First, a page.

The following is another excerpt from chapter four of Ten Essential Words.

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The final qualifier to all this swearing that Jesus addressed reads: “And do not swear by your head, for you cannot make even one hair white or black.”  Aside from invoking religious language to legitimize their oaths, the other thing people were temped to do was swear on their head, in other words on their own life or their very being.  In this sense, people would have been using their own powers and abilities to guarantee their oaths, almost the opposite of calling upon God.  But Jesus also pointed out the futility of appealing to our own power, “You cannot make even one hair white or black.”  Using all of our will power, can we change the color of our hair?  (Products don’t count, by the way.)  Maybe other people can turn our hair grey, but it is not in our power.  Can we grit our teeth and stop a receding hairline?  Can we clench our fists and produce curls – an insta-perm?  In reality, we have little power over the shape and size of our own body.  Sure, we can eat healthy and exercise, but sheer mental determination alone will not get us far.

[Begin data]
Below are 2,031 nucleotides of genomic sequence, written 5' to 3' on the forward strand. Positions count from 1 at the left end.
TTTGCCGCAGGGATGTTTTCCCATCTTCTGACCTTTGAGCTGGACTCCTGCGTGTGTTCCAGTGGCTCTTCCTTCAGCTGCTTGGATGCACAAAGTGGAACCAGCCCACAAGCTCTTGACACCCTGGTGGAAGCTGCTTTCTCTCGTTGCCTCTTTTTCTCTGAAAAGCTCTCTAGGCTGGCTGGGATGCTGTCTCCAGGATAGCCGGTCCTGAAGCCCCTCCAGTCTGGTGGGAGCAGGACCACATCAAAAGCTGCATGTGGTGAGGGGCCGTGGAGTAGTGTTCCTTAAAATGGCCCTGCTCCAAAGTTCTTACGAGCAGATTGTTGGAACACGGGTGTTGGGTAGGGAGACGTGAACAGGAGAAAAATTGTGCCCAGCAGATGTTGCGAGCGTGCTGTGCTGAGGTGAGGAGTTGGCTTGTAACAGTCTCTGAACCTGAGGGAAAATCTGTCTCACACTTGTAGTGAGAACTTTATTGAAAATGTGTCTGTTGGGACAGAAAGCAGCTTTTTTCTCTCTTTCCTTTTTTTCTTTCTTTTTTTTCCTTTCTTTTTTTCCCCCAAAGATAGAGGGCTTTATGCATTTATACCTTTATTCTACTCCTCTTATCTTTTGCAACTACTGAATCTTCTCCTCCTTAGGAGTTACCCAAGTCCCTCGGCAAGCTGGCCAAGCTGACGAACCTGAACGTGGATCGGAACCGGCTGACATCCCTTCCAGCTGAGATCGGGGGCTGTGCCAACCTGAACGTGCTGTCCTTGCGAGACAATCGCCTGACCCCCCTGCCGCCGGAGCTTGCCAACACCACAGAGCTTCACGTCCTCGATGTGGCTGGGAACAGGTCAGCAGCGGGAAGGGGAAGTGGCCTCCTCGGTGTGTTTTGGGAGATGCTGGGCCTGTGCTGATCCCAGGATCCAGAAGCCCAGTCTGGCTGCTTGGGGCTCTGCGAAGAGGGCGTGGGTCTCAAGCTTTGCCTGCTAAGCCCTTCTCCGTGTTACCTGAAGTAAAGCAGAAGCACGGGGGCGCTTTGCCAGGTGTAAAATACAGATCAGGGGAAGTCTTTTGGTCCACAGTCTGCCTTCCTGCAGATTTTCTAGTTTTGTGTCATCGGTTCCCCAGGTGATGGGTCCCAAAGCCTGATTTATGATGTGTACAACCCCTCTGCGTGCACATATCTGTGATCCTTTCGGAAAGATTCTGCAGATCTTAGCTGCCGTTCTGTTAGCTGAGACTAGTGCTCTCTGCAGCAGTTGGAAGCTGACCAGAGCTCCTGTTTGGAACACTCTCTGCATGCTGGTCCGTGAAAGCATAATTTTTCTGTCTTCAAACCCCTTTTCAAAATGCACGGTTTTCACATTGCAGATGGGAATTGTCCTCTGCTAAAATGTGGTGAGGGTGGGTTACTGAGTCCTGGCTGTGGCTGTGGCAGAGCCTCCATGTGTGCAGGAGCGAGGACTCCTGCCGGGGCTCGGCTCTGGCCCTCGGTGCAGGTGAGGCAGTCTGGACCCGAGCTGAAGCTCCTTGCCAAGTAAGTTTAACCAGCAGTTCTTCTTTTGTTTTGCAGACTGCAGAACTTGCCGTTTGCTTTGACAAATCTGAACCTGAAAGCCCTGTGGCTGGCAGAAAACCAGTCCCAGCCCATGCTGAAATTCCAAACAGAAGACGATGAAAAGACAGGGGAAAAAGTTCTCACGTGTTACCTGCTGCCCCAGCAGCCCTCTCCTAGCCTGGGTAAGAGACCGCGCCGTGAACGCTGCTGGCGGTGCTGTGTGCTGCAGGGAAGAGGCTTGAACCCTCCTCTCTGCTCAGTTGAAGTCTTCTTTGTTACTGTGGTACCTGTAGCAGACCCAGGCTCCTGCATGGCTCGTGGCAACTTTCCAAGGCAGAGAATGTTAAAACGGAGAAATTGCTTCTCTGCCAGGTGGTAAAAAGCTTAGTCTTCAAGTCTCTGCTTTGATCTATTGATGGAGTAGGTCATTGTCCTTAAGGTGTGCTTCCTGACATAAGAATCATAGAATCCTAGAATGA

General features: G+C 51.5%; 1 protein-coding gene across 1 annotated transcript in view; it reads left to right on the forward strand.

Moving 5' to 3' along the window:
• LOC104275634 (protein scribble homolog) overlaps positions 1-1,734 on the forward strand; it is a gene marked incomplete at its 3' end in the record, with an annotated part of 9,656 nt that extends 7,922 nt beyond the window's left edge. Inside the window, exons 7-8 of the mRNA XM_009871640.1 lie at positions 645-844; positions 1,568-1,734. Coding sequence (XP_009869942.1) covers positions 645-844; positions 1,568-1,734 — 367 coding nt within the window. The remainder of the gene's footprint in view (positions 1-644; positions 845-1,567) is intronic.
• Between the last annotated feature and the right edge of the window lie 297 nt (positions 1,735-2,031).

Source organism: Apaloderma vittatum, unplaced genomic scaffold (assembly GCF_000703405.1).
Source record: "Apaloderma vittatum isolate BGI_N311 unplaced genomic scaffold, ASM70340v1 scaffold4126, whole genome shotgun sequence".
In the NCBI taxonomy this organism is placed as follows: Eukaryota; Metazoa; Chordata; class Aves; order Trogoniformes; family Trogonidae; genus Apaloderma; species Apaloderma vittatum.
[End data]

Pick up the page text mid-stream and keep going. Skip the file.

Jesus is pointing out just how little power we have to control much of anything.  The Greek words for swearing and oath make explicit the consequence of breaking the oath by calling down divine judgment on the oath breaker.  Jesus reminds us that we are not the ones calling the shots.  In what was becoming the ultimate misuse of God’s name, people were presuming to call down God’s judgment on whomever they felt was not living up to their end of the bargain.  If we lack the ability to change our own hair color, then summoning God’s judgment is certainly out of our control.  We cannot use religious language as some kind of magic phrase that makes God at our beck and call.  Read this same passage in The Message: “You don’t make your words true by embellishing them with religious lace.  In making your speech sound more religious, it becomes less true.”  Let’s not fool ourselves – God is the one in control.

So what are we left with?  “All you need to say is simply ‘Yes’ or ‘No’ “, Jesus tells us.  What a radical concept!  No fancy, religious language; no one-upsmanship; no invoking the wrath of God.  “Just be a person of your word”, Jesus says.  This actually brings us full circle to the original idea of an oath in the Old Testament – no written contract was needed, no elaborate language used.  A meal would be shared, and the two parties were considered family from that point on.  Your word was your word, and that should suffice.  And in the kingdom of God, that is the way it should be as well.  Our daily conversation should be considered as sacred as an oath, so there was no need to distinguish between the two any longer.  If we say we are going to do something, then that should be good as a contract.

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